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The Tufts Daily
Where you read it first | Saturday, March 2, 2024

Dark Money at Tufts, Part 4: Tufts’ multimillion-dollar donation network in context

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Ballou Hall is pictured on April 20.

Editor’s note: This is the final part in a four-part series from the Daily’s Investigative Team. Part 1 was published Monday, Part 2 was published Tuesday and Part 3 was published Wednesday. All previous parts can be found online.

This investigation documents that Tufts has received over $22 million in donations from seven charitable foundations with histories of supporting questionable scholarship and promoting political agendas at other institutions of higher education.

Besides Tufts, leading universities across the country have also accepted millions of dollars from the foundations covered in this investigation, according to tax records made available by American Bridge 21st Century.

Harvard University has accepted over $9 million from The Lynde and Harry Bradley Foundation since 1986 and nearly $6 million from the John Templeton Foundation since 2006.

The University of California, Los Angeles has accepted over $2 million from the Bradley Foundation since 1986 and over $1 million from the Smith Richardson Foundation since 1998.

Tufts received significantly more money from these organizations than many of its peer institutions across the country, having accepted $22 million in donations. However, it has accepted considerably less than schools like Yale University and the University of Chicago, which have received over $30 million and over $51 million, respectively, from several of the foundations covered in this report.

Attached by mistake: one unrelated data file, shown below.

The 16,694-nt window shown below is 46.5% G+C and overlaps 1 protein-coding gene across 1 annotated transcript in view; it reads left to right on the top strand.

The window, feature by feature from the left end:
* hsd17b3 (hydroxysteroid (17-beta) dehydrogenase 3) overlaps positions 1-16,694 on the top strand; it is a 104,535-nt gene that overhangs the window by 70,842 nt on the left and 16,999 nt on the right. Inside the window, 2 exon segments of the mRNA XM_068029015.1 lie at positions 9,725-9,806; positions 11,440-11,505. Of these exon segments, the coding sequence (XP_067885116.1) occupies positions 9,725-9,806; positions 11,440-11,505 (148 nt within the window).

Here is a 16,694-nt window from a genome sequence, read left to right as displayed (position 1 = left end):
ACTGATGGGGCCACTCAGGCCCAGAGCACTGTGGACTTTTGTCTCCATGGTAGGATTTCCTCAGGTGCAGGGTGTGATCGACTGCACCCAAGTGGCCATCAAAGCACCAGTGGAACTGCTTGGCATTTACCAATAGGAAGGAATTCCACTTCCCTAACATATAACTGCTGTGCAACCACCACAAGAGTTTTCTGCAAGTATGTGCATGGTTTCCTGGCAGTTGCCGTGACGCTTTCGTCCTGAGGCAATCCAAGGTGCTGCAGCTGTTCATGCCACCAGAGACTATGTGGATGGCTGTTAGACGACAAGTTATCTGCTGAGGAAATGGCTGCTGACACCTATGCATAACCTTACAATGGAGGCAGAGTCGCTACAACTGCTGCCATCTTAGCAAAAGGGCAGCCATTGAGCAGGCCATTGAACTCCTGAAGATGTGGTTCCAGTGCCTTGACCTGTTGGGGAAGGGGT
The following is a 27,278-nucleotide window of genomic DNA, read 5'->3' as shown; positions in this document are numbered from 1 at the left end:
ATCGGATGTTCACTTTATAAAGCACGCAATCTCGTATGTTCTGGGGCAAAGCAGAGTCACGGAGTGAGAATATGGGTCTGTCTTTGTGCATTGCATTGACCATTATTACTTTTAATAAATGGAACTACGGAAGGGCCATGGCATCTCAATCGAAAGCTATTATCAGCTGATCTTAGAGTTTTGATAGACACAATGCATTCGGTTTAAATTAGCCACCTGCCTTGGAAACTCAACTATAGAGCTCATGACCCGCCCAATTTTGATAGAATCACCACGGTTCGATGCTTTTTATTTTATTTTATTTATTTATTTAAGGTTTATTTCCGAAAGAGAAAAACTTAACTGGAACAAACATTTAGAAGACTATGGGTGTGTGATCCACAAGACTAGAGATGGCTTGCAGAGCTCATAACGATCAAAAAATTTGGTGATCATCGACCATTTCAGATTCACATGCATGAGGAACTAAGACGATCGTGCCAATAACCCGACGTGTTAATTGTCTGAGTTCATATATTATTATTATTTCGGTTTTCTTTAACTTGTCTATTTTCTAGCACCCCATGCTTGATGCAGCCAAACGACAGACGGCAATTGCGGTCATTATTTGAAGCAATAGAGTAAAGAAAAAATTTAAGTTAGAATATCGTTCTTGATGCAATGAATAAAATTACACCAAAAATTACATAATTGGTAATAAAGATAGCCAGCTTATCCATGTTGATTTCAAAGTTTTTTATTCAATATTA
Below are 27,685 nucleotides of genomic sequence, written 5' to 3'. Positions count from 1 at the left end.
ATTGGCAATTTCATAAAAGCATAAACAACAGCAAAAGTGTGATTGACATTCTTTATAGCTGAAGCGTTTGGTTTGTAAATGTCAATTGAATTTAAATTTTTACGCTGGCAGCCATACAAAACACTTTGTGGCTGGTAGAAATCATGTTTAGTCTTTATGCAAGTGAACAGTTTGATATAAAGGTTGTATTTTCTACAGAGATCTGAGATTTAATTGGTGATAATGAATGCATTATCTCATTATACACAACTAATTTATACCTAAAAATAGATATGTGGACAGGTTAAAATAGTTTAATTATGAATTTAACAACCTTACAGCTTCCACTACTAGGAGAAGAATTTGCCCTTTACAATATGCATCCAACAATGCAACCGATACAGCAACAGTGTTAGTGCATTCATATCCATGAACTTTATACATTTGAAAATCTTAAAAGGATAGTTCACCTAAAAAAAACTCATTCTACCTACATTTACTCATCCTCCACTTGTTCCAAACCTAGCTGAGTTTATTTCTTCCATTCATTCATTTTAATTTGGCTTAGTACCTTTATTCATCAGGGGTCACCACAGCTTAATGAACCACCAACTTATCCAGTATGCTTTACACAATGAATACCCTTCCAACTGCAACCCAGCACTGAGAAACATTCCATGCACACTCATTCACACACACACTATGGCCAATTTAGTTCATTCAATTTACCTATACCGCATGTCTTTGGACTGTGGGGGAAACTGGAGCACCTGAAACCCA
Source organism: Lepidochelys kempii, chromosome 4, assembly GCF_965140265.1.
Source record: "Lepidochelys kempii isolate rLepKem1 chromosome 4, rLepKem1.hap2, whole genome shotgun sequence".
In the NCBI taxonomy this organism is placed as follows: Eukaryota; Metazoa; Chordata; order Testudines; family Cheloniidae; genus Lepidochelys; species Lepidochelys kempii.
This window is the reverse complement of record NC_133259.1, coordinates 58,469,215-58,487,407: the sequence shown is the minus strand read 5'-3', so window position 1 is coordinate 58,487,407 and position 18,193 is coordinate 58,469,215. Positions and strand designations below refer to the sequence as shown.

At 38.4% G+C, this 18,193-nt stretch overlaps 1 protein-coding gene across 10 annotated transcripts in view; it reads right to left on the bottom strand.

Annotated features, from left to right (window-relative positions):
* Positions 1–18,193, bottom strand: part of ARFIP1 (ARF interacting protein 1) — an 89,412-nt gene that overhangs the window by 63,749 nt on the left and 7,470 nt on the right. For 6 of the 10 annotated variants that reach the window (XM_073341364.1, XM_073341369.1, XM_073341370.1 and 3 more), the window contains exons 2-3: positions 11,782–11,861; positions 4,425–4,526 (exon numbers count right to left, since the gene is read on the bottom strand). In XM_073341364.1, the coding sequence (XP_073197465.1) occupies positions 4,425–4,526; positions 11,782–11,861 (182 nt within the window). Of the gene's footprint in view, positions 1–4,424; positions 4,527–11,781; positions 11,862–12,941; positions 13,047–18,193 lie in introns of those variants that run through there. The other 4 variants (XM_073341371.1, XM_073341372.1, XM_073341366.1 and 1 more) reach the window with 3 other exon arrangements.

Yale University accepted over $19 million from the John M. Olin Foundation from 1985 to 2008 and has accepted nearly $12 million from the Smith Richardson Foundation since 1996.

The University of Chicago has accepted nearly $16 million from the Templeton Foundation since 2006, over $14 million from the the John M. Olin Foundation between 1985 and 2005, over $11.5 million from the Bradley Foundation since 1986, over $5 million from the Sarah Scaife Foundation since 1985, over $2.7 million from the Smith Richardson Foundation since 1996, over $2 million from the Earhart Foundation since 1995 and $5,000 from the Charles Koch Foundation since 2014.



Ralph Wilson, co-founder of UnKoch My Campus, said that the scale of these donors’ contributions has increased significantly since the 1980s.

“It's interesting because it's been a kind of long game,” Wilson said. “What we're seeing more recently are really aggressive, highly funded, highly targeted efforts. That's the big difference … since the founding of the [Charles] Koch Foundation [in 1980].”

The increase in contributions from these charitable foundations in recent decades is reflected in Tufts’ donation acceptance record. From 1985 to 2000, the university accepted a cumulative annual average of $361,403 from the seven organizations covered in this investigation.From 2001 to 2016, that figure rose to $861,732.In 2017, Tufts accepted a six-year, $3 million grant from the Charles Koch Foundation to fund the Center for Strategic Studies at The Fletcher School of Law and Diplomacy.